Workings of the halogen light bulb

01 Jan 2010Archived News Energetics in the News

PUBLISHED: The Advertiser, Energetics' Pty Ltd recent unpublished report, is quoted on results for high energy using lights.

There was recently a reply to a query regarding fluorescent lights, their dangers and energy efficiencies. Please can you also explain the halogen light bulb, how it works and the energy rating? - B.M. (Kilkenny)

A normal halogen light bulb is made up of a small quartz envelope.

Because of being smaller than a normal bulb, the envelope is made of quartz rather than glass, which would melt under the intense heat. At the centre of the lamp is a tungsten filament. The envelope also contains a gas from the halogen group, which combines with tungsten vapour. If the temperature is high enough, the gas will combine with tungsten atoms as they evaporate, and redeposit them on the filament.

This recycling process allows the filament to last a lot longer than a usual light bulb.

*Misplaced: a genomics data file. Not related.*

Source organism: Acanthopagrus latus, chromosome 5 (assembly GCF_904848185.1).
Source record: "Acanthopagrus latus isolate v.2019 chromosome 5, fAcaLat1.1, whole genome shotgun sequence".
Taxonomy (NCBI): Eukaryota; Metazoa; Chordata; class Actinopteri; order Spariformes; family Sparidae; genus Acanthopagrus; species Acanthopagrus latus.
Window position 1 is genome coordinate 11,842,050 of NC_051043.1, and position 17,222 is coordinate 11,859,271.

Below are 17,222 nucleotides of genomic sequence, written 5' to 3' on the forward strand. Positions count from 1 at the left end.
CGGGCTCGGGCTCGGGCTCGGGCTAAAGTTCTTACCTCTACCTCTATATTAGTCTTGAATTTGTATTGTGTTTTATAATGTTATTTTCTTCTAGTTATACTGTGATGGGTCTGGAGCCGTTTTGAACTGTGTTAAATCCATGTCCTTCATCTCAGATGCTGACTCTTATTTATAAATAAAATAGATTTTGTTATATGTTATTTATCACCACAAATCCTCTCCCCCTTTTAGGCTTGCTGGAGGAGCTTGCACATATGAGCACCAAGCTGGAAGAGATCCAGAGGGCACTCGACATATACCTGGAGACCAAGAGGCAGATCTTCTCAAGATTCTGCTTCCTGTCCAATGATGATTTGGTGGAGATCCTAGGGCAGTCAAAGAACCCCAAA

It is also possible to run the filament hotter, allowing more light per unit of energy.

It will still generate a lot of heat, and since the filament is so close to the outside, remains its only safety hazard.

Studies by greenhouse management consultancy Energetics have found the lights use about 730 kilowatt hours a year.

This is about twice as much as a modern fridge that boasts a four-star energy rating.

Visa application for Canada

I recently read the answer to the problem of applying for an overseas visa, and it has cleared up any issues I had with travelling to Australia. However, does the same website allow you to apply for a visa to stay in another country, say, in this case, Canada? - H.L. (Eastwood)

The Australian Department of Immigration and Citizenship is responsible for managing travel to Australia, but not from Australia to other countries.

The Canadian counterpart to the Department is Citizenship and Immigration Canada.

Its website allows you to apply for a visa to travel to or stay in Canada. The Australian website has contact details of overseas departmental offices and should be referred to when preparing to travel overseas.

Most countries will have an equivalent body to the Department of Immigration and Citizenship.

Refer to this when applying for a visa in that country.

Where to write

Questions should be addressed to What's Your Problem? The Advertiser, GPO Box 339, Adelaide, 5001, or email

Please include name and address, not necessarily for publication.Need more information? Contact the State Library of SA inquiry service on 82077250/7252 or country (freecall) 1800182013.

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